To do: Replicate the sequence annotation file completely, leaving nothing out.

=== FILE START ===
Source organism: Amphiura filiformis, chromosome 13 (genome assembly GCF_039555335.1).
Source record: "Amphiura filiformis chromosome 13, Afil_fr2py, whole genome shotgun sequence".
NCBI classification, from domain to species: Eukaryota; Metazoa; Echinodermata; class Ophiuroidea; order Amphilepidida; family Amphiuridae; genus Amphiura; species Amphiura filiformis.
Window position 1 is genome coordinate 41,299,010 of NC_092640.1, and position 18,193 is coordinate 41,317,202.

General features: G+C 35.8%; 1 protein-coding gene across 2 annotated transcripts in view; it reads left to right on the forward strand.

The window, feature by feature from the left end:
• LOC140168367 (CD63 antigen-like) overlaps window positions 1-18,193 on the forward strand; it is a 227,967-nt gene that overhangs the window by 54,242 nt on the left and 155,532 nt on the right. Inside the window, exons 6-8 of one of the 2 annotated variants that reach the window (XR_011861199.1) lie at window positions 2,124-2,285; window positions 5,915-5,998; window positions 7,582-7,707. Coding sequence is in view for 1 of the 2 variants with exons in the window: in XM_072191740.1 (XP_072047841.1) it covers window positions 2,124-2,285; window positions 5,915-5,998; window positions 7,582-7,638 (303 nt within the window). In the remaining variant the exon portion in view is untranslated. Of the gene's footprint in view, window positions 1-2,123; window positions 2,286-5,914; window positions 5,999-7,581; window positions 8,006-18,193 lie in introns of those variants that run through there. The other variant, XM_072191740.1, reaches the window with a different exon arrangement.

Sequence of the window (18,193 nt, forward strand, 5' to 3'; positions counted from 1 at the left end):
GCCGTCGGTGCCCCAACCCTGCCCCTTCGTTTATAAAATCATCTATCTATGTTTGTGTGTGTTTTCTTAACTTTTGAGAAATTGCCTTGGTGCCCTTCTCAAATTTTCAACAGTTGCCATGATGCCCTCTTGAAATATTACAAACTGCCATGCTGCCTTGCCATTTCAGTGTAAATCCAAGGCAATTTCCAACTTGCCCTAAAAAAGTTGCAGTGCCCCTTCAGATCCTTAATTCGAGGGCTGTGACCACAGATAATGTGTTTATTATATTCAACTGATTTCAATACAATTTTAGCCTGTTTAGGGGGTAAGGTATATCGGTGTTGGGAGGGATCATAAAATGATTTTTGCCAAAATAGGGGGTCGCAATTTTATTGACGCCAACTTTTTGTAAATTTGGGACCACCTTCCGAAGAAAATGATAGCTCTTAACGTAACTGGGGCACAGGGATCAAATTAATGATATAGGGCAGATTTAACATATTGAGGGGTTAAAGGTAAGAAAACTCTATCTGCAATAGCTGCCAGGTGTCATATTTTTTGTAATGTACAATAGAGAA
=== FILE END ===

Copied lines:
Source organism: Amphiura filiformis, chromosome 13 (genome assembly GCF_039555335.1).
Source record: "Amphiura filiformis chromosome 13, Afil_fr2py, whole genome shotgun sequence".
NCBI classification, from domain to species: Eukaryota; Metazoa; Echinodermata; class Ophiuroidea; order Amphilepidida; family Amphiuridae; genus Amphiura; species Amphiura filiformis.
Window position 1 is genome coordinate 41,299,010 of NC_092640.1, and position 18,193 is coordinate 41,317,202.

General features: G+C 35.8%; 1 protein-coding gene across 2 annotated transcripts in view; it reads left to right on the forward strand.

The window, feature by feature from the left end:
• LOC140168367 (CD63 antigen-like) overlaps window positions 1-18,193 on the forward strand; it is a 227,967-nt gene that overhangs the window by 54,242 nt on the left and 155,532 nt on the right. Inside the window, exons 6-8 of one of the 2 annotated variants that reach the window (XR_011861199.1) lie at window positions 2,124-2,285; window positions 5,915-5,998; window positions 7,582-7,707. Coding sequence is in view for 1 of the 2 variants with exons in the window: in XM_072191740.1 (XP_072047841.1) it covers window positions 2,124-2,285; window positions 5,915-5,998; window positions 7,582-7,638 (303 nt within the window). In the remaining variant the exon portion in view is untranslated. Of the gene's footprint in view, window positions 1-2,123; window positions 2,286-5,914; window positions 5,999-7,581; window positions 8,006-18,193 lie in introns of those variants that run through there. The other variant, XM_072191740.1, reaches the window with a different exon arrangement.

Sequence of the window (18,193 nt, forward strand, 5' to 3'; positions counted from 1 at the left end):
GCCGTCGGTGCCCCAACCCTGCCCCTTCGTTTATAAAATCATCTATCTATGTTTGTGTGTGTTTTCTTAACTTTTGAGAAATTGCCTTGGTGCCCTTCTCAAATTTTCAACAGTTGCCATGATGCCCTCTTGAAATATTACAAACTGCCATGCTGCCTTGCCATTTCAGTGTAAATCCAAGGCAATTTCCAACTTGCCCTAAAAAAGTTGCAGTGCCCCTTCAGATCCTTAATTCGAGGGCTGTGACCACAGATAATGTGTTTATTATATTCAACTGATTTCAATACAATTTTAGCCTGTTTAGGGGGTAAGGTATATCGGTGTTGGGAGGGATCATAAAATGATTTTTGCCAAAATAGGGGGTCGCAATTTTATTGACGCCAACTTTTTGTAAATTTGGGACCACCTTCCGAAGAAAATGATAGCTCTTAACGTAACTGGGGCACAGGGATCAAATTAATGATATAGGGCAGATTTAACATATTGAGGGGTTAAAGGTAAGAAAACTCTATCTGCAATAGCTGCCAGGTGTCATATTTTTTGTAATGTACAATAGAGAA